Lets be honest, most times physical therapy can be a painful and overwhelming experience. With VR, the patient is able to experience a three-dimensional world surrounding their vision that is quite convincing to the sense’s. Many people report that they actually feel present in another environment, separate from reality. This is the element that aids in eliminating pain during exercises and encourages more repeat workouts. For example, if the patient was exercising their lower limbs, they would be able to appear as if they are walking on a beach or in a forest instead of on a boring treadmill. In another scenario, if the patient was exercising their upper extremities, then they could experience the thrill of being rewarded for successfully climbing up a mountain. Games like this provide motivation at home for the patient to continue exercising, enabling them with visual data on how they are improving their range of motion. These type of “experiences” help to keep the patient on the right path outside of the treatment room, which is a huge bonus because studies have shown that only 30% of exercises get accomplished after leaving rehabilitation.
 
 
What this will do to the therapy industry is still unknown but it is obvious that there is enormous potential for this technology to impact it in a large way.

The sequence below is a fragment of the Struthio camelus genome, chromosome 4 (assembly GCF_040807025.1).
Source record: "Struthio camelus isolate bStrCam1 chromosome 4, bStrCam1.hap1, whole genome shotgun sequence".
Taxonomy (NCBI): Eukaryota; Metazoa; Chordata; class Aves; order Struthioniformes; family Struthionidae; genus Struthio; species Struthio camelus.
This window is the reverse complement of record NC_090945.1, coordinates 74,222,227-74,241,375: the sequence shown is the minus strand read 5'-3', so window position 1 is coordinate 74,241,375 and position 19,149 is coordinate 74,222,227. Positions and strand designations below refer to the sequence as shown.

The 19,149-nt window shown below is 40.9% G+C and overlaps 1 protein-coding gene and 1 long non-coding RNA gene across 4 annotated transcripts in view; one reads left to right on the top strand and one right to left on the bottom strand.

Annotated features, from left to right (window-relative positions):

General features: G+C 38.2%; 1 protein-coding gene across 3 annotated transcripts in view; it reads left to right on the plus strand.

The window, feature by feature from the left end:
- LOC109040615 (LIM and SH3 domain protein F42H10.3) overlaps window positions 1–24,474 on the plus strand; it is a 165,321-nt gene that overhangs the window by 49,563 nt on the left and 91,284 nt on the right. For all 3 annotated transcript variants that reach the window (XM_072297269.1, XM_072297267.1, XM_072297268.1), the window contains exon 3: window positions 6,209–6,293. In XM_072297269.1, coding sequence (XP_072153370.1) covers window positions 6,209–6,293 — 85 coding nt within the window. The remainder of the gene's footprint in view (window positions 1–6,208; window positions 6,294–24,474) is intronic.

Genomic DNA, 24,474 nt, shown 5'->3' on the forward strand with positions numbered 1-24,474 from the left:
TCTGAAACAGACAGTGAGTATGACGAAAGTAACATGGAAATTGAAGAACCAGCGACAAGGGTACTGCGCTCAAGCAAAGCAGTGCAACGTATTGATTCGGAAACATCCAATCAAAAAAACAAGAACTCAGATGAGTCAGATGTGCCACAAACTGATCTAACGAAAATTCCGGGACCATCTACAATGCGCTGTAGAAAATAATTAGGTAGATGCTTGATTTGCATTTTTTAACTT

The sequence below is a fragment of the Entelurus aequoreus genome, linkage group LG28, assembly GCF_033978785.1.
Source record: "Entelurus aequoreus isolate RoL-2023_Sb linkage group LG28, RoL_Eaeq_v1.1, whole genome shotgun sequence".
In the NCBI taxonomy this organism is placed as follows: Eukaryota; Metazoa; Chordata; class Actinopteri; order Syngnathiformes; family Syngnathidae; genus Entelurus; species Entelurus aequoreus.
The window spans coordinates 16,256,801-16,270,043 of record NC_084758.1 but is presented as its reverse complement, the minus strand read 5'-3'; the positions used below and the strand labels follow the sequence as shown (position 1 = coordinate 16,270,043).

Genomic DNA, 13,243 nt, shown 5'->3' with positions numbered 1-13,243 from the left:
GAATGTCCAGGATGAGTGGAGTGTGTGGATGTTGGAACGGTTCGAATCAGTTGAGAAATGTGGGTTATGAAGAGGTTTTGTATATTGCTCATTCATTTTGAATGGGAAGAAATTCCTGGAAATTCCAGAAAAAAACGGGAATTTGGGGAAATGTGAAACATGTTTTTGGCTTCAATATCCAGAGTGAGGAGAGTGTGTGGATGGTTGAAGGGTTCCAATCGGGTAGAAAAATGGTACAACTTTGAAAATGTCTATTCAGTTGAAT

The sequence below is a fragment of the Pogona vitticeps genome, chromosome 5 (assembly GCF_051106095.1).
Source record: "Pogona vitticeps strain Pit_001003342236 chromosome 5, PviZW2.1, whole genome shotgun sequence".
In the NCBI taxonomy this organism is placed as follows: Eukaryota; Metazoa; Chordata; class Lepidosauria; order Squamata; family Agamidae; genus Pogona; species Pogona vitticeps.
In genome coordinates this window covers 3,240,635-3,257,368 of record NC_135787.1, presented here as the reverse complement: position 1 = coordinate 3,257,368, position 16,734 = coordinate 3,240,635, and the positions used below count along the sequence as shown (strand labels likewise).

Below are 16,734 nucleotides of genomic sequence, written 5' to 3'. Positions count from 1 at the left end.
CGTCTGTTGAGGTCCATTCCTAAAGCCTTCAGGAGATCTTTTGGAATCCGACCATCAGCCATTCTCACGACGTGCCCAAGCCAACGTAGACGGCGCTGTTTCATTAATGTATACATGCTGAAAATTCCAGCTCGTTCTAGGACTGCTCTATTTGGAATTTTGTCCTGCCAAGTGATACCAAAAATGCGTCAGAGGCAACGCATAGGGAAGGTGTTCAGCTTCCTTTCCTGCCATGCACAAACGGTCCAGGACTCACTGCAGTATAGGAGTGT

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[Abstract] Towards an Immersive Virtual Reality Game for Smarter Post-Stroke Rehabilitation

Abstract:

Traditional forms of physical therapy and rehabilitation are often based on therapist observation and judgment, coincidentally this process oftentimes can be inaccurate, expensive, and non-timely. Modern immersive Virtual Reality systems provide a unique opportunity to make the therapy process smarter. In this paper, we present an immersive virtual reality stroke rehabilitation game based on a widely accepted therapy method, Constraint-Induced Therapy, that was evaluated by nine post-stroke participants. We implement our game as a dynamically adapting system that can account for the user’s motor abilities while recording real-time motion capture and behavioral data. The game also can be used for tele-rehabilitation, effectively allowing therapists to connect with the participant remotely while also having access to +90Hz real-time biofeedback data. Our quantitative and qualitative results suggest that our system is useful in increasing affordability, accuracy, and accessibility of post-stroke motor treatment.